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Animals and Humans

“95 [or whatever] per-cent of human DNA present in apes/bears/pigs …” We often see headlines like this, and nothing convinces me so completely, that humans and animals have little in common, and that humans are (as was always assumed in past ages) utterly different. Yes, physically we are very similar, but in other ways, the difference is staggering, a difference that might just incline me to think that the “old” idea of humans being a special creation of an omnipotent intelligent being might just be true after all; it certainly increases my scepticism regarding evolution (as generally presented). Of course, the idea of animals’ equivalence to humans is promoted by materialist philosophers who denounce the “speciesism”, which traditional thought has supposedly committed, in choosing to regard animals as lesser beings, beings that might not have the same “rights”. To pretend that animals can, or might be, “equal” to humans is ultimately to do them grave disservice, and commit wrongs (as is any insistence on the “equality” of disparate things). Our society’s obsession with non-human life-forms is at root caused by a loss of belief in ourselves, and our fellow-humans (“my dog is far better than most of the people I know”). The right relationship with animals, in my view, is one of balance: it is morally wrong to abuse or misuse them (as in human “sports” which require distress and death of animals, and as with the gross overuse and disregard of working beasts, which is the concern of such as the Brooke Hospital). But equally bad, in my view, is the giving, to animals, of excessive regard and attention which in almost all cases they cannot reciprocate. When a representative group of animals congregate, intent on formulating a proposed list of demands, designed to change the relationship of their kind(s) with humans, then I’ll begin to take notice of animal “rights”; but not until.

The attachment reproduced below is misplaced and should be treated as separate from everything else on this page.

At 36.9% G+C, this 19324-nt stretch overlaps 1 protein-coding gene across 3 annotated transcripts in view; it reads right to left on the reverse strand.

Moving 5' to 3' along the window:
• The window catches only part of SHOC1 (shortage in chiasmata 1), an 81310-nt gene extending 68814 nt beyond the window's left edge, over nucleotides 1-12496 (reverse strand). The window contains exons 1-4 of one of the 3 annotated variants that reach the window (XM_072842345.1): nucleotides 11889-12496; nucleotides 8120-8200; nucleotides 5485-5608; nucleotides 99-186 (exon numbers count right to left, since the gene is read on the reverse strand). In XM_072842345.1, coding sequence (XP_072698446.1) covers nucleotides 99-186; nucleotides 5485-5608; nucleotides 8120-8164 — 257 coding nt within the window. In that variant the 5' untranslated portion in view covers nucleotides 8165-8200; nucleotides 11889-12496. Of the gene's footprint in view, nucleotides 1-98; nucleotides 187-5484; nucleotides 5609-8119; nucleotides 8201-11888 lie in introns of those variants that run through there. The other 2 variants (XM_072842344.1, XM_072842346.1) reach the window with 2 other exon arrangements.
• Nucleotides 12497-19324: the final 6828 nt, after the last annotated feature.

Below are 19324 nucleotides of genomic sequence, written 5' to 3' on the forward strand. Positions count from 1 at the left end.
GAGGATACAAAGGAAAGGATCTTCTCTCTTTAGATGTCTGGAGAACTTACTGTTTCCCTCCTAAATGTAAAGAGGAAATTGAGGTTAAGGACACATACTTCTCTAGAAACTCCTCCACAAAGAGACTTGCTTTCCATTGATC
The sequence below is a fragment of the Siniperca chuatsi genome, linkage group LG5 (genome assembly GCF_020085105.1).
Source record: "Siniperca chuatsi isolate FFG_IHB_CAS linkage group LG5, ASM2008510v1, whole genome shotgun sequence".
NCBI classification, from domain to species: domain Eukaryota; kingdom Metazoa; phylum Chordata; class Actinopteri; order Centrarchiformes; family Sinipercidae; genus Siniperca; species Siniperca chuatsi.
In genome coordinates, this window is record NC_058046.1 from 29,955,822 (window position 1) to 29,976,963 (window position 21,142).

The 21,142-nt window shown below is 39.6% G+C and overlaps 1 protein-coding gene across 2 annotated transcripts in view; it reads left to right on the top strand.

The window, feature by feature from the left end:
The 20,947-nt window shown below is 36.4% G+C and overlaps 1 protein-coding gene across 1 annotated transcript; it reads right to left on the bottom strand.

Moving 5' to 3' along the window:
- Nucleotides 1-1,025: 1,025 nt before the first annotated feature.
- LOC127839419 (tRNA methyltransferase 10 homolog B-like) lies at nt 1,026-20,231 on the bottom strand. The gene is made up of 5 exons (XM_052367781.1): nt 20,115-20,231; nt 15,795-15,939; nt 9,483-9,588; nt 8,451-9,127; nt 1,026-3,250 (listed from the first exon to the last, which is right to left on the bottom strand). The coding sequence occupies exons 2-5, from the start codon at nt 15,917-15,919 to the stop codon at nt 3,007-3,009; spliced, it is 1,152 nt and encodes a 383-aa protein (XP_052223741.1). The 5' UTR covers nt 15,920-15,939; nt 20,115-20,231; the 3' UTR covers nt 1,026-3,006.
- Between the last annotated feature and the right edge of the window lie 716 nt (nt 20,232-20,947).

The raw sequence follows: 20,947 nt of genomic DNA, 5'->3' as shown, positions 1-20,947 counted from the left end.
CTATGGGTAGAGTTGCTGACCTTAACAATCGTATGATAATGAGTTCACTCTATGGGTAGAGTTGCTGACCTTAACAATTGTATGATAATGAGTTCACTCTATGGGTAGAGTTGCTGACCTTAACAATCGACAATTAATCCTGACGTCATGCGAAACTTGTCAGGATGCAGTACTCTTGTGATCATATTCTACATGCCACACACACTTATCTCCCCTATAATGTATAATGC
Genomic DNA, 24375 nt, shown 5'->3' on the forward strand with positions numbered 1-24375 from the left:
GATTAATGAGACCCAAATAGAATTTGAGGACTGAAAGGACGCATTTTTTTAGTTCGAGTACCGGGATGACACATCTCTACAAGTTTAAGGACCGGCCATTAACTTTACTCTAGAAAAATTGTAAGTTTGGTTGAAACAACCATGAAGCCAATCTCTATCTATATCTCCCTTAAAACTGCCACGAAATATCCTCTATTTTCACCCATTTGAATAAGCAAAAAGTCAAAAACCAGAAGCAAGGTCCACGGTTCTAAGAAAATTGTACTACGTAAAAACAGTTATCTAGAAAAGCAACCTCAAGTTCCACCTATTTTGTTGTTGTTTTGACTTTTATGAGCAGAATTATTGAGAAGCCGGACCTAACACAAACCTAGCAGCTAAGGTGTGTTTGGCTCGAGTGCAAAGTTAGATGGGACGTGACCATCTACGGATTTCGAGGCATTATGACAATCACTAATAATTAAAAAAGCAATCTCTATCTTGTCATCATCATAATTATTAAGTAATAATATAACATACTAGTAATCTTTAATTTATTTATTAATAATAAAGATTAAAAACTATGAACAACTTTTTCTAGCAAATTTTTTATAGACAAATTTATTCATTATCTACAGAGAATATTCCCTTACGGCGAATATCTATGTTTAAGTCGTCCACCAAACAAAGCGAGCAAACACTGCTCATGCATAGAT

March 2017